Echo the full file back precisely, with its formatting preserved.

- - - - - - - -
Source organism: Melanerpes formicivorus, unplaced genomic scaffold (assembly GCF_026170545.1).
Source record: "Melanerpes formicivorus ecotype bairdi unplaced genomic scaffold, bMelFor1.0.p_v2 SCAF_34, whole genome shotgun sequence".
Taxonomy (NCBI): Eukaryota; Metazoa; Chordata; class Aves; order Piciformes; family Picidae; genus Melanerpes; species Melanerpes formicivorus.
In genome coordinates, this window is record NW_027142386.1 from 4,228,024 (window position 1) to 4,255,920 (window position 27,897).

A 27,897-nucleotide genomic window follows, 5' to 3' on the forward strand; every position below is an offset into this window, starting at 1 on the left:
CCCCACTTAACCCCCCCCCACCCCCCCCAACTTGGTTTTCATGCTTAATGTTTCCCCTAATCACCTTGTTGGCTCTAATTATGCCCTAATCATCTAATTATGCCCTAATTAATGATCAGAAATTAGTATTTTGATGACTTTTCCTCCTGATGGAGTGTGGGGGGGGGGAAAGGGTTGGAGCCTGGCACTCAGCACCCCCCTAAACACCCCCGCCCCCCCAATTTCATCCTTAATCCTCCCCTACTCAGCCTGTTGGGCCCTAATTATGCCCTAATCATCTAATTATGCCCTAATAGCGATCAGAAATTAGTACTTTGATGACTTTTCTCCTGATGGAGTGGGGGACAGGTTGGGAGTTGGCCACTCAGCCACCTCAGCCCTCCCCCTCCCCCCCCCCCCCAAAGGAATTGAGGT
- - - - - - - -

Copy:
Source organism: Melanerpes formicivorus, unplaced genomic scaffold (assembly GCF_026170545.1).
Source record: "Melanerpes formicivorus ecotype bairdi unplaced genomic scaffold, bMelFor1.0.p_v2 SCAF_34, whole genome shotgun sequence".
Taxonomy (NCBI): Eukaryota; Metazoa; Chordata; class Aves; order Piciformes; family Picidae; genus Melanerpes; species Melanerpes formicivorus.
In genome coordinates, this window is record NW_027142386.1 from 4,228,024 (window position 1) to 4,255,920 (window position 27,897).

A 27,897-nucleotide genomic window follows, 5' to 3' on the forward strand; every position below is an offset into this window, starting at 1 on the left:
CCCCACTTAACCCCCCCCCACCCCCCCCAACTTGGTTTTCATGCTTAATGTTTCCCCTAATCACCTTGTTGGCTCTAATTATGCCCTAATCATCTAATTATGCCCTAATTAATGATCAGAAATTAGTATTTTGATGACTTTTCCTCCTGATGGAGTGTGGGGGGGGGGAAAGGGTTGGAGCCTGGCACTCAGCACCCCCCTAAACACCCCCGCCCCCCCAATTTCATCCTTAATCCTCCCCTACTCAGCCTGTTGGGCCCTAATTATGCCCTAATCATCTAATTATGCCCTAATAGCGATCAGAAATTAGTACTTTGATGACTTTTCTCCTGATGGAGTGGGGGACAGGTTGGGAGTTGGCCACTCAGCCACCTCAGCCCTCCCCCTCCCCCCCCCCCCCAAAGGAATTGAGGT